Entering a post-COVID phase may seem easy compared to the required actions and commitments the industry faced just a couple of months ago. Collectively, the ecosystem of OEMs, suppliers, dealers and even consumers adjusted well to an incredibly stressful period. With production restarted we turn to the road ahead. From a strategic perspective, understanding what has changed and what is constant is critical. All players undoubtedly will have to re-examine the situation.
Recently, IHS Markit and the Center for Automotive Research (CAR) completed a joint whitepaper focused on the Supplier Strategy Reset. This review is driven by significant shifts in available capital, new forecasts for the vehicle sales trajectory, ongoing legislative and regulatory initiatives, and expected market-condition changes.
Cadence and R&D budgets
OEMs will continue to adjust future production plans given reduced sales/production volumes, capital budgets and the emerging realities of global trade. Two major shifts are apparent. Firstly, when COVID hit virtually every OEM needed to cease or revise their product-launch plans within the near-term (12-month) window. Most new-vehicle launches were delayed by two to three months, with OEMs and suppliers already committed. Production tooling and facilities were ready. Final component approval was underway.
Making these assets productive and adding to the bottom line is key. Longer-term, OEMs have more latitude to adjust product launch plans 24 months out and beyond. Given restrictions on future capital and expected sales levels, OEMs are delaying, re-scoping and cancelling future product actions to meet the new environment. The industry will need to adapt to these new levels of product investment and risk reduction.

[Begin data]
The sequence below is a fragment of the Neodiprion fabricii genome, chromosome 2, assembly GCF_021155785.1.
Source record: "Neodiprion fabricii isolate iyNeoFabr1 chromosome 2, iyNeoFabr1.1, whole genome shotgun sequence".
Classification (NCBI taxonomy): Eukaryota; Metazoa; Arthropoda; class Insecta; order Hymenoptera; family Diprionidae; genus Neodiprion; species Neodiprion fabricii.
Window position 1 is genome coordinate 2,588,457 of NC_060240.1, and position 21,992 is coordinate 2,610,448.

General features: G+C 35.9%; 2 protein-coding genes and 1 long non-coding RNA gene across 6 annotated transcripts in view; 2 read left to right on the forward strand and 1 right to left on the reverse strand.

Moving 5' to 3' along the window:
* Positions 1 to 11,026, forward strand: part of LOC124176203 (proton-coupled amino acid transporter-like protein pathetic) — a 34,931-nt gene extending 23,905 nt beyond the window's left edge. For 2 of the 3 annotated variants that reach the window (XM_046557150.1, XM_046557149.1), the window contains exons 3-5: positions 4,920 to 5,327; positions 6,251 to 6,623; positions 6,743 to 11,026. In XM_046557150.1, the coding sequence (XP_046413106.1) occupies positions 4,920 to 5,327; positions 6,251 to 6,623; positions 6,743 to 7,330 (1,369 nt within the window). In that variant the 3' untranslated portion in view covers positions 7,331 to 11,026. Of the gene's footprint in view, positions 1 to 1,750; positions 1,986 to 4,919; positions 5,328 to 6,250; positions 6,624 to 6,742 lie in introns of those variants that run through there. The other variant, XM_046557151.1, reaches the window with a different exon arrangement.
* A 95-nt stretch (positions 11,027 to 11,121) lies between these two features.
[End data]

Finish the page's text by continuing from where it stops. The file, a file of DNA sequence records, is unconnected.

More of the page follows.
In the midst of the pandemic, the new U.S. Federal Emission standards were released. As of April 2020 the SAFE standards came into effect for the 2021-2026 period. Though less stringent than the former CAFE standards, the industry will still need to improve its North American fuel economy through the integration of new propulsion, aerodynamic, lightweighting and other technologies. As expected, California and the 13 other so-called Section 177 states aligned with it are not on board with the new direction. This adds more uncertainty to an increasingly risky environment, as the EU and China remain committed to utilizing more stringent standards to drive increased penetration of electrified propulsion. Meanwhile, OEMs are still focused on a ‘less is more’ mantra – seeking to reduce development costs per vehicle through the integration of global platforms and architectures.
Trade and Localization
The trade environment is working its way into the decision-making process. Though the new USMCA is in effect, other trade disputes between the U.S. and China, as well as Europe, are important considerations to vehicle and component sourcing. Though COVID highlighted the impact of long supply chains, the constant barrage of trade disputes is driving many industry players to consider shortening those supply chains to take risk off the table.
By any measure, the new vehicle demand, trade, regulatory and technology adoption environment needs to be integrated into ongoing strategies. The reality of new competitors, realignment of existing ones and the shifting adoption of new electric-propulsion and ADAS driver-assistance technologies underscores the need to revise assumption sets. A thorough strategy review to keep ahead of the changing market dynamics is critical to success.